Scott Martens 07.26.06 at 2:08 am

Physics envy is indeed insidious when other disciplines use crappy science writing to justify their own unreadable texts. It is true that young science students sometimes express contempt for the humanities and then pay the price themselves when they haven’t learned to write.

But, I think that if science papers are poorly written, the most important cause for it is that the vast majority of scientists write in a language other than their native one. Certainly this is the case in computational linguistics, where most folks have studied enough humanities that they ought to produce good texts, but end up reproducing what may be good style in their own languages in English, and sounding awful.

For example, in most Germanic languages, the passive is a preferred sentence structure, but not in English. Francophones tend heavily to mistranslate their own Latinate constructions using false friends in English, and tend to produce the kinds of long, multi-clause sentences that are stylistically favoured in French, but nearly incomprehensible in English. And the less said about the English Chinese speakers produce, the better.

I’m not sure to what degree that holds true in the humanities. I’m convinced that one of the reasons Derrida is so often the target of criticism in English, but not in French, is because he writes in an acceptable French style that violates a lot of basic notions of English composition.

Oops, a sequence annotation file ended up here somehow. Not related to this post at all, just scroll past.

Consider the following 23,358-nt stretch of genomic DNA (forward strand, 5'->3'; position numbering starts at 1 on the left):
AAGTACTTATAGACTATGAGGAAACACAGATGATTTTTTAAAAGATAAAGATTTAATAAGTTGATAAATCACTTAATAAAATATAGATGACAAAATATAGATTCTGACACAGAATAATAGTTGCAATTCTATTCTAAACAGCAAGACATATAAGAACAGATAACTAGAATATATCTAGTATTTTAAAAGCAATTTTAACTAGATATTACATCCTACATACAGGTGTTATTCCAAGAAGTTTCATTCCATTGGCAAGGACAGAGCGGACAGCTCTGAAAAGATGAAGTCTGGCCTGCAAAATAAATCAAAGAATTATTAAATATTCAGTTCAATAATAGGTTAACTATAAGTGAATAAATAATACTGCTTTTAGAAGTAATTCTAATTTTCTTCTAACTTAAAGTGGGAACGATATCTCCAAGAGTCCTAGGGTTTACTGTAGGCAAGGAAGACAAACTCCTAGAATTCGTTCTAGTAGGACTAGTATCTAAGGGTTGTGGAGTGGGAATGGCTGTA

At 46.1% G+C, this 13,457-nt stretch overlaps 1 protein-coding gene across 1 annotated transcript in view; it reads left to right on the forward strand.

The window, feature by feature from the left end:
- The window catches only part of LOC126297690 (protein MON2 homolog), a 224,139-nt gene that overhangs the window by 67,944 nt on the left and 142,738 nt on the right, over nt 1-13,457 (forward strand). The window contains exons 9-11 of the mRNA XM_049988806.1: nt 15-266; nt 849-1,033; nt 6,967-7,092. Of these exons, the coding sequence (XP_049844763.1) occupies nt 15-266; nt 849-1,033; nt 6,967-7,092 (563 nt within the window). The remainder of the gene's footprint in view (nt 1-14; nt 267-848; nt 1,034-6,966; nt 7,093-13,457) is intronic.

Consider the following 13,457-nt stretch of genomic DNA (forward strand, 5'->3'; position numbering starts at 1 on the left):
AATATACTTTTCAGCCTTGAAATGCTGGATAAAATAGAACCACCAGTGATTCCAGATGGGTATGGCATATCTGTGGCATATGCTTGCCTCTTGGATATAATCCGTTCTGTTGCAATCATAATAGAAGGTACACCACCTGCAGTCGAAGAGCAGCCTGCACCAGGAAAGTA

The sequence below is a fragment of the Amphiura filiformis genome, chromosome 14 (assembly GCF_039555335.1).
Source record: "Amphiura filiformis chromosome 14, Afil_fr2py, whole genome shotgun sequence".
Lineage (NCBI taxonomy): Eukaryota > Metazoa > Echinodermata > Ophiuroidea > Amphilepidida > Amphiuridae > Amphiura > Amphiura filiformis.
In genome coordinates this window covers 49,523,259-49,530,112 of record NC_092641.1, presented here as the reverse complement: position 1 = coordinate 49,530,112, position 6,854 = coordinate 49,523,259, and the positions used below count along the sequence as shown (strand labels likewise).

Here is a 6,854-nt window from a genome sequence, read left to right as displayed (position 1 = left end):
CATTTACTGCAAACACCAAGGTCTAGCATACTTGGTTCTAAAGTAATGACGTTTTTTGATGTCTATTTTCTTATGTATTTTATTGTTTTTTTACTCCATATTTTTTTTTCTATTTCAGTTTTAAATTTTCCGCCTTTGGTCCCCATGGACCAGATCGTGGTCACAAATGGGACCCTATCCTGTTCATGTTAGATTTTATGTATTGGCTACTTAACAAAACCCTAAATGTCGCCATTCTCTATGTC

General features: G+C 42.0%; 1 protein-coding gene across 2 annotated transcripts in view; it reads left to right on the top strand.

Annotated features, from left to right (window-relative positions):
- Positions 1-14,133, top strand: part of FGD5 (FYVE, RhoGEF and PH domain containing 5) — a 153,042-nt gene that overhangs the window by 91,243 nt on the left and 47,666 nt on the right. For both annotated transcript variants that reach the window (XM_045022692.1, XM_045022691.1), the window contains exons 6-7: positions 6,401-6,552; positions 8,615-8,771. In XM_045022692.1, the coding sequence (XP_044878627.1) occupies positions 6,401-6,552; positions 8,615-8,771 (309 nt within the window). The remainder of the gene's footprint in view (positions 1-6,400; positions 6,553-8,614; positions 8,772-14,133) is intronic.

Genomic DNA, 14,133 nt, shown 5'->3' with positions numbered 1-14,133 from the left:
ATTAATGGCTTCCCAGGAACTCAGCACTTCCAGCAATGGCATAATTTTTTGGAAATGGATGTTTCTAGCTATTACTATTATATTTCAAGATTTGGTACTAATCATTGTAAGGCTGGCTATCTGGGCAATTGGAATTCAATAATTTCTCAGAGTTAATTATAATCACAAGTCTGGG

Alex Gregory 07.26.06 at 2:21 am

“Scholars of the humanities may have reasons for being unclear which don’t apply to scientists, but I can’t think of any good ones.”

My 2 cents is that humanities scholars have just as much reason for writing clearly. As part of my philosophy masters course this year we were forced to read “Improving Academic Writing”, by Jonathan Bennett and Samuel Gorovitz, which contains numerous obvious but important gems for writing clearly, and which has helped my writing immensely.


Shai 07.26.06 at 3:40 am

In first year I was determined to become a good writer and I collected about 50 different handouts from all the university writing centers and made notes from various books – and at the end of all the exercises and reading I was just as confused and my writing just as ugly, if not worse.

So I took this concern to a professor who is a wonderful writer and asked “how can I improve my writing?”, Williams “Style: Towards Clarity and Grace” in hand. Flipping through it his first comment was that it was all higher order rule following about the structures of sentences and the flow of paragraphs, which is all good in a way, but that the corrected examples were all mediocre at best – his contention was that most examples of truly good writing wouldn’t conform to the rules (certainly not his writing) and that the author was good intentioned but far too presumptuous.

His advice in lieu of illusory rules was that I should start reading good writers in literature, in science, whatever (input) and then start writing to find my own voice (output). Write and rewrite, throw it out, start again, show it to someone (he offered), and so on, and eventually I would not only see patterns but they would come naturally unlike rules that would kind of, maybe apply. I didn’t take him up on it and got lost in the sciences so needless to say I’m still terrible =]


David Moles 07.26.06 at 4:38 am

But, I think that if science papers are poorly written, the most important cause for it is that the vast majority of scientists write in a language other than their native one.